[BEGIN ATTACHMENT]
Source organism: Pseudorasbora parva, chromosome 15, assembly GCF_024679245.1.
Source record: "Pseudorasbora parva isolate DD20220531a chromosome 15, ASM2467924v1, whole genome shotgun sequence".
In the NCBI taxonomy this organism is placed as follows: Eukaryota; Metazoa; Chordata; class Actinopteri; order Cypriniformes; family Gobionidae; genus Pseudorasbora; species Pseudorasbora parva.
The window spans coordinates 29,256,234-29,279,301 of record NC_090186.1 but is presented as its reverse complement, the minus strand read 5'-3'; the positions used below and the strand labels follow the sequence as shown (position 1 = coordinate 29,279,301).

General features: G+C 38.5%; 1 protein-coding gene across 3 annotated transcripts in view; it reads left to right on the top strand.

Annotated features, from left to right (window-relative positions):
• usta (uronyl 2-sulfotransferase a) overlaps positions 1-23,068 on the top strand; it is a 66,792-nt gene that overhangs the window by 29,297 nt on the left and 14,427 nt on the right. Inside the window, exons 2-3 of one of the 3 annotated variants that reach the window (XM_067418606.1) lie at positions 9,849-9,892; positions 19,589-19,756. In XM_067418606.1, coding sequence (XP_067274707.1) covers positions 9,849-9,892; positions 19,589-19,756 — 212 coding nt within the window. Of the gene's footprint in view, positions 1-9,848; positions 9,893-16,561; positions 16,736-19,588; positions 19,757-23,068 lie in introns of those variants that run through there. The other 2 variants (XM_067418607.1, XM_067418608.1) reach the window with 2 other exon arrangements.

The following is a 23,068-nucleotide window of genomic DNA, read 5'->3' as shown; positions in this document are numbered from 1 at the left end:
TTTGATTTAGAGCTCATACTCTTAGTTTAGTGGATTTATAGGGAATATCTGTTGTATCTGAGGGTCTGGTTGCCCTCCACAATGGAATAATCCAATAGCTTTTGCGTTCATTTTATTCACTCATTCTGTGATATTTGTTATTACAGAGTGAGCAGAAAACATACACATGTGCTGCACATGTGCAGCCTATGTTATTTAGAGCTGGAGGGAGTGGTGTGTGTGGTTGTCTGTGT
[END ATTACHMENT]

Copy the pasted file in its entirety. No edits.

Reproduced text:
Source organism: Pseudorasbora parva, chromosome 15, assembly GCF_024679245.1.
Source record: "Pseudorasbora parva isolate DD20220531a chromosome 15, ASM2467924v1, whole genome shotgun sequence".
In the NCBI taxonomy this organism is placed as follows: Eukaryota; Metazoa; Chordata; class Actinopteri; order Cypriniformes; family Gobionidae; genus Pseudorasbora; species Pseudorasbora parva.
The window spans coordinates 29,256,234-29,279,301 of record NC_090186.1 but is presented as its reverse complement, the minus strand read 5'-3'; the positions used below and the strand labels follow the sequence as shown (position 1 = coordinate 29,279,301).

General features: G+C 38.5%; 1 protein-coding gene across 3 annotated transcripts in view; it reads left to right on the top strand.

Annotated features, from left to right (window-relative positions):
• usta (uronyl 2-sulfotransferase a) overlaps positions 1-23,068 on the top strand; it is a 66,792-nt gene that overhangs the window by 29,297 nt on the left and 14,427 nt on the right. Inside the window, exons 2-3 of one of the 3 annotated variants that reach the window (XM_067418606.1) lie at positions 9,849-9,892; positions 19,589-19,756. In XM_067418606.1, coding sequence (XP_067274707.1) covers positions 9,849-9,892; positions 19,589-19,756 — 212 coding nt within the window. Of the gene's footprint in view, positions 1-9,848; positions 9,893-16,561; positions 16,736-19,588; positions 19,757-23,068 lie in introns of those variants that run through there. The other 2 variants (XM_067418607.1, XM_067418608.1) reach the window with 2 other exon arrangements.

The following is a 23,068-nucleotide window of genomic DNA, read 5'->3' as shown; positions in this document are numbered from 1 at the left end:
TTTGATTTAGAGCTCATACTCTTAGTTTAGTGGATTTATAGGGAATATCTGTTGTATCTGAGGGTCTGGTTGCCCTCCACAATGGAATAATCCAATAGCTTTTGCGTTCATTTTATTCACTCATTCTGTGATATTTGTTATTACAGAGTGAGCAGAAAACATACACATGTGCTGCACATGTGCAGCCTATGTTATTTAGAGCTGGAGGGAGTGGTGTGTGTGGTTGTCTGTGT